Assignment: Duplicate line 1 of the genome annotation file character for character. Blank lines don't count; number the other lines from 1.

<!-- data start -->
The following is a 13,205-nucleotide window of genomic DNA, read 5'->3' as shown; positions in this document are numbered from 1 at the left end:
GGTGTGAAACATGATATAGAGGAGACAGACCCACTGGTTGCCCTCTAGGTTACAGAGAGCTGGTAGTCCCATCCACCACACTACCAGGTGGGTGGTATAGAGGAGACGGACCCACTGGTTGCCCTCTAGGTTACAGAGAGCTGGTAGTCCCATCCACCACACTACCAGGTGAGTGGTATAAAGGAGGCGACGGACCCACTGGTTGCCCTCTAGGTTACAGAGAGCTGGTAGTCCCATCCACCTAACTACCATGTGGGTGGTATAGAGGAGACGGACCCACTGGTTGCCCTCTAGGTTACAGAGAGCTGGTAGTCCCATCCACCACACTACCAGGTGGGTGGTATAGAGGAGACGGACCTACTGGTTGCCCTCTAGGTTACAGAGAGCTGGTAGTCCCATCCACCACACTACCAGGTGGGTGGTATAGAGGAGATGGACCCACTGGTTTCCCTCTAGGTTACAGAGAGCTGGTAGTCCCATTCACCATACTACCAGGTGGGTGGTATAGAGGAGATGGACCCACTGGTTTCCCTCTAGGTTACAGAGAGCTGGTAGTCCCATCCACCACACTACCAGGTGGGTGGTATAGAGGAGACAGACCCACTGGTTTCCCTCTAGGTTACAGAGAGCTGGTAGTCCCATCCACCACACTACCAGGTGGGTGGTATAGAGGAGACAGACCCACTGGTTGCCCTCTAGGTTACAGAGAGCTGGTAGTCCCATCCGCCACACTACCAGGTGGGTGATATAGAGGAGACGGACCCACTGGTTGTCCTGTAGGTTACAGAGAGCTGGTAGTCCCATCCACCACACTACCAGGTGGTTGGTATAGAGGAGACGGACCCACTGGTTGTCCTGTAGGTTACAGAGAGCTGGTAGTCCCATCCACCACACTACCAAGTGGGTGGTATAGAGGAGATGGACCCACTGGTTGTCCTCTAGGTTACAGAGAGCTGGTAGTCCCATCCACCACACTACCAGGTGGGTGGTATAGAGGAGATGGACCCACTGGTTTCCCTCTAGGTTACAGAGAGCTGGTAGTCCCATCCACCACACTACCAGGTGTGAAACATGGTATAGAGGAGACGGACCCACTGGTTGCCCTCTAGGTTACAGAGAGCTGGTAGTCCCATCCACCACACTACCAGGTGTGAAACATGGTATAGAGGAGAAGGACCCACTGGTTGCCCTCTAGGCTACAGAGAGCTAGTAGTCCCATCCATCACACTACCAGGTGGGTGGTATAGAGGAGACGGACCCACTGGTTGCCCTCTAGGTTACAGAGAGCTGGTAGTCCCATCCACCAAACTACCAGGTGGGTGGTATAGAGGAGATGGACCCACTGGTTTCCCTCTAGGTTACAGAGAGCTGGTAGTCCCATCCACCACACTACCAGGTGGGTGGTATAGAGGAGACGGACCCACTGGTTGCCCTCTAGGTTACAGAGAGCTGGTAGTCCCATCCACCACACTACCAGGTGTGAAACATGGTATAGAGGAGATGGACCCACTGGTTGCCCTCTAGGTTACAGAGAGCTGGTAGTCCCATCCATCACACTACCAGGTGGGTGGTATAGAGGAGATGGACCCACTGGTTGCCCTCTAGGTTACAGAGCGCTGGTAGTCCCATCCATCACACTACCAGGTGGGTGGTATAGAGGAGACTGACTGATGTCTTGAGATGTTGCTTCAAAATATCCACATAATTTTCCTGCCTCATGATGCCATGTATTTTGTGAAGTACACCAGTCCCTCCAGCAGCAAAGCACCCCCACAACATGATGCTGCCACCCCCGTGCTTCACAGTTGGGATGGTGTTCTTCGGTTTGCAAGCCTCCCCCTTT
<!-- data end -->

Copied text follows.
The following is a 13,205-nucleotide window of genomic DNA, read 5'->3' as shown; positions in this document are numbered from 1 at the left end: